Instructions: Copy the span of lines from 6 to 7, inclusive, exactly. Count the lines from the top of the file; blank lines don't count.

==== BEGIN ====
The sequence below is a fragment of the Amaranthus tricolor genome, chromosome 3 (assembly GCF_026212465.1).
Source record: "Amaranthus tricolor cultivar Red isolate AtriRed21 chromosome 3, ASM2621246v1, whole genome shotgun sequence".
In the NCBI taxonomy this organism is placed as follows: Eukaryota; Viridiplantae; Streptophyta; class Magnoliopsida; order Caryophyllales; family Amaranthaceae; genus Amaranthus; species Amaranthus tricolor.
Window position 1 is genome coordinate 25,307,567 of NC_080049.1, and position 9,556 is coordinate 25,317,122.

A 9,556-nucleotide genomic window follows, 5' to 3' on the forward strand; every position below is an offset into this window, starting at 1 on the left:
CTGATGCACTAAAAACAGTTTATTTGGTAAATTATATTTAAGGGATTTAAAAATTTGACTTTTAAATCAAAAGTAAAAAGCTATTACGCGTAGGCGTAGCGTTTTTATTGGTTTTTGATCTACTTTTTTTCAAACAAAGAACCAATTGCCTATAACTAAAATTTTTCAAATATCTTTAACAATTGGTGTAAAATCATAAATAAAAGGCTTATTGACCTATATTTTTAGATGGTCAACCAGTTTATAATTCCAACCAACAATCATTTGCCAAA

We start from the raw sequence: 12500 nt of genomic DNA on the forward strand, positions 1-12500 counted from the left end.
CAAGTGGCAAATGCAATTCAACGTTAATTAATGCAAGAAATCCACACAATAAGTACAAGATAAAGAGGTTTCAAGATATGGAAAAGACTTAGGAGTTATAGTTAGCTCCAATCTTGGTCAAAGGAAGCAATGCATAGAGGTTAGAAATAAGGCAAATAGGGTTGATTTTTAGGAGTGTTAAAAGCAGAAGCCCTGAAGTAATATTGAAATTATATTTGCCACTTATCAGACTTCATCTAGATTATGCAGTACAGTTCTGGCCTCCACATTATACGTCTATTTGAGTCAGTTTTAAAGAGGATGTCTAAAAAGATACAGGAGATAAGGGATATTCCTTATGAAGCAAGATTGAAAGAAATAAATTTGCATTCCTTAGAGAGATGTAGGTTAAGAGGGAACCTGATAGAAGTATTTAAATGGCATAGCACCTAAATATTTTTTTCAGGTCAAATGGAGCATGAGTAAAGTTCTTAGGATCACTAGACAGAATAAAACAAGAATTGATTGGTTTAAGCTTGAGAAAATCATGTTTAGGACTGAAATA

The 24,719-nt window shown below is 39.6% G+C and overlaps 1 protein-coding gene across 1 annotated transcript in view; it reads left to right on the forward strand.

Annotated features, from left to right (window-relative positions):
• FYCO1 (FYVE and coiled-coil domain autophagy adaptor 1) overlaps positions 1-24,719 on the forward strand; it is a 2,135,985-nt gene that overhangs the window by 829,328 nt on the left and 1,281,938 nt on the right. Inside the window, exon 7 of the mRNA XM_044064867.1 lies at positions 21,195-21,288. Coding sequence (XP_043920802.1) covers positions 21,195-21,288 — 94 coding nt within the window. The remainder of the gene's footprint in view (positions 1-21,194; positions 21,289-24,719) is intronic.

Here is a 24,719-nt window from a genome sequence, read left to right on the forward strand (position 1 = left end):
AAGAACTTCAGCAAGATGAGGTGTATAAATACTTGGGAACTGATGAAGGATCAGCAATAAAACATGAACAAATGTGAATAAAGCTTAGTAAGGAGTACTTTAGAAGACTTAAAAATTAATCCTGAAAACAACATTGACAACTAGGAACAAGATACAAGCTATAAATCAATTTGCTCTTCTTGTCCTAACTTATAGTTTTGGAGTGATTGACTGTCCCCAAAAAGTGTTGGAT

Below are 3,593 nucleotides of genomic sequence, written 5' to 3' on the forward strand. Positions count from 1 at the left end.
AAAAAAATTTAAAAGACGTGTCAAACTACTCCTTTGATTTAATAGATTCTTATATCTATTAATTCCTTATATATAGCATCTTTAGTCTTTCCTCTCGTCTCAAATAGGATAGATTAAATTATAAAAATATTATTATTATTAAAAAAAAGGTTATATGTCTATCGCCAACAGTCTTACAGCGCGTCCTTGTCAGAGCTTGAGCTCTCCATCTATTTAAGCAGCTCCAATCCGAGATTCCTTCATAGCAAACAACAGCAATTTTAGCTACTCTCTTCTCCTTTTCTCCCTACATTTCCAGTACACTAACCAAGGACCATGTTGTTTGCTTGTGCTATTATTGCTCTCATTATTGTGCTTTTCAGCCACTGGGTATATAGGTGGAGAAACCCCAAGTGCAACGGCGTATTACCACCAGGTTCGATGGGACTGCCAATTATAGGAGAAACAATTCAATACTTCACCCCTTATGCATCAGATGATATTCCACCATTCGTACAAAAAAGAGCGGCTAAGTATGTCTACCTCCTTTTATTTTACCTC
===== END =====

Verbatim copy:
CTGATGCACTAAAAACAGTTTATTTGGTAAATTATATTTAAGGGATTTAAAAATTTGACTTTTAAATCAAAAGTAAAAAGCTATTACGCGTAGGCGTAGCGTTTTTATTGGTTTTTGATCTACTTTTTTTCAAACAAAGAACCAATTGCCTATAACTAAAATTTTTCAAATATCTTTAACAATTGGTGTAAAATCATAAATAAAAGGCTTATTGACCTATATTTTTAGATGGTCAACCAGTTTATAATTCCAACCAACAATCATTTGCCAAA

We start from the raw sequence: 12500 nt of genomic DNA on the forward strand, positions 1-12500 counted from the left end.